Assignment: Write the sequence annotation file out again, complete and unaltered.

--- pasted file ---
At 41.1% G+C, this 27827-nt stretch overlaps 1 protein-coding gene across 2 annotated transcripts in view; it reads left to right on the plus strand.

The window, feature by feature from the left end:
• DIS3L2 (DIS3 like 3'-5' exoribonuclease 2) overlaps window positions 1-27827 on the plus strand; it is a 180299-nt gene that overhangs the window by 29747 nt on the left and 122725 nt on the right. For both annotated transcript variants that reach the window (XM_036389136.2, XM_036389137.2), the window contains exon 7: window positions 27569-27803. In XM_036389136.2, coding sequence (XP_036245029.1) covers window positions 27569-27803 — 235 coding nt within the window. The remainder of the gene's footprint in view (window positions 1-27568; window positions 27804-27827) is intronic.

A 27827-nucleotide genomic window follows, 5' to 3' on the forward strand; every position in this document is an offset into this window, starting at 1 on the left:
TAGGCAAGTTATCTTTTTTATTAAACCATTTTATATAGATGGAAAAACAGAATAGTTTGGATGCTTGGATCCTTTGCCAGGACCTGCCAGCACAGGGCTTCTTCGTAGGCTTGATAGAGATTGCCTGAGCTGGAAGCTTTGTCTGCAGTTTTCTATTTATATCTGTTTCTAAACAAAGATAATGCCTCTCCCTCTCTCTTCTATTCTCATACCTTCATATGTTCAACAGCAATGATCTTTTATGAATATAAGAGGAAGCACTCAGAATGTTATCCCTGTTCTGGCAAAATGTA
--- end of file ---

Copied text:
At 41.1% G+C, this 27827-nt stretch overlaps 1 protein-coding gene across 2 annotated transcripts in view; it reads left to right on the plus strand.

The window, feature by feature from the left end:
• DIS3L2 (DIS3 like 3'-5' exoribonuclease 2) overlaps window positions 1-27827 on the plus strand; it is a 180299-nt gene that overhangs the window by 29747 nt on the left and 122725 nt on the right. For both annotated transcript variants that reach the window (XM_036389136.2, XM_036389137.2), the window contains exon 7: window positions 27569-27803. In XM_036389136.2, coding sequence (XP_036245029.1) covers window positions 27569-27803 — 235 coding nt within the window. The remainder of the gene's footprint in view (window positions 1-27568; window positions 27804-27827) is intronic.

A 27827-nucleotide genomic window follows, 5' to 3' on the forward strand; every position in this document is an offset into this window, starting at 1 on the left:
TAGGCAAGTTATCTTTTTTATTAAACCATTTTATATAGATGGAAAAACAGAATAGTTTGGATGCTTGGATCCTTTGCCAGGACCTGCCAGCACAGGGCTTCTTCGTAGGCTTGATAGAGATTGCCTGAGCTGGAAGCTTTGTCTGCAGTTTTCTATTTATATCTGTTTCTAAACAAAGATAATGCCTCTCCCTCTCTCTTCTATTCTCATACCTTCATATGTTCAACAGCAATGATCTTTTATGAATATAAGAGGAAGCACTCAGAATGTTATCCCTGTTCTGGCAAAATGTA